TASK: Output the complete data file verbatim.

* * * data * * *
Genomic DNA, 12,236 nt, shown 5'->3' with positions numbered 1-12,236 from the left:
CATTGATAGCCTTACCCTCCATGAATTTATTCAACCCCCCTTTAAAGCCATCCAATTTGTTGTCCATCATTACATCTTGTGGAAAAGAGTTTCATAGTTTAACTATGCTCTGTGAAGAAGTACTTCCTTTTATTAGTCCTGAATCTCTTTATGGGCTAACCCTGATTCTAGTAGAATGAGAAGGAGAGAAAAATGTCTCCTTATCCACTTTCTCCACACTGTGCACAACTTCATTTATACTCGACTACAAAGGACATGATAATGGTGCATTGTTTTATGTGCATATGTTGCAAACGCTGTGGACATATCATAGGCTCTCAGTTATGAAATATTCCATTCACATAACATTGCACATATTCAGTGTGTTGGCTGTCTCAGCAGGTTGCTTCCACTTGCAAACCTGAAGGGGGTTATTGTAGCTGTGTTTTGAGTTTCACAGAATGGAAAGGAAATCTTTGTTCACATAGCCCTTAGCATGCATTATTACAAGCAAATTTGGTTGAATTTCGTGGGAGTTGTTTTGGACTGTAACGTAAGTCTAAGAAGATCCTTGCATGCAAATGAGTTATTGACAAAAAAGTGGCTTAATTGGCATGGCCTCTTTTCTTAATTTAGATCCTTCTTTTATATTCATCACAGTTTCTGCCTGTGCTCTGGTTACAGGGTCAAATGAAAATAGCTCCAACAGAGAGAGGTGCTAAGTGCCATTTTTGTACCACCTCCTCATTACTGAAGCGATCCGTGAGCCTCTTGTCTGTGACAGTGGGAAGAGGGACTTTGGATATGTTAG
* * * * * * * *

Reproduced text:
Genomic DNA, 12,236 nt, shown 5'->3' with positions numbered 1-12,236 from the left:
CATTGATAGCCTTACCCTCCATGAATTTATTCAACCCCCCTTTAAAGCCATCCAATTTGTTGTCCATCATTACATCTTGTGGAAAAGAGTTTCATAGTTTAACTATGCTCTGTGAAGAAGTACTTCCTTTTATTAGTCCTGAATCTCTTTATGGGCTAACCCTGATTCTAGTAGAATGAGAAGGAGAGAAAAATGTCTCCTTATCCACTTTCTCCACACTGTGCACAACTTCATTTATACTCGACTACAAAGGACATGATAATGGTGCATTGTTTTATGTGCATATGTTGCAAACGCTGTGGACATATCATAGGCTCTCAGTTATGAAATATTCCATTCACATAACATTGCACATATTCAGTGTGTTGGCTGTCTCAGCAGGTTGCTTCCACTTGCAAACCTGAAGGGGGTTATTGTAGCTGTGTTTTGAGTTTCACAGAATGGAAAGGAAATCTTTGTTCACATAGCCCTTAGCATGCATTATTACAAGCAAATTTGGTTGAATTTCGTGGGAGTTGTTTTGGACTGTAACGTAAGTCTAAGAAGATCCTTGCATGCAAATGAGTTATTGACAAAAAAGTGGCTTAATTGGCATGGCCTCTTTTCTTAATTTAGATCCTTCTTTTATATTCATCACAGTTTCTGCCTGTGCTCTGGTTACAGGGTCAAATGAAAATAGCTCCAACAGAGAGAGGTGCTAAGTGCCATTTTTGTACCACCTCCTCATTACTGAAGCGATCCGTGAGCCTCTTGTCTGTGACAGTGGGAAGAGGGACTTTGGATATGTTAG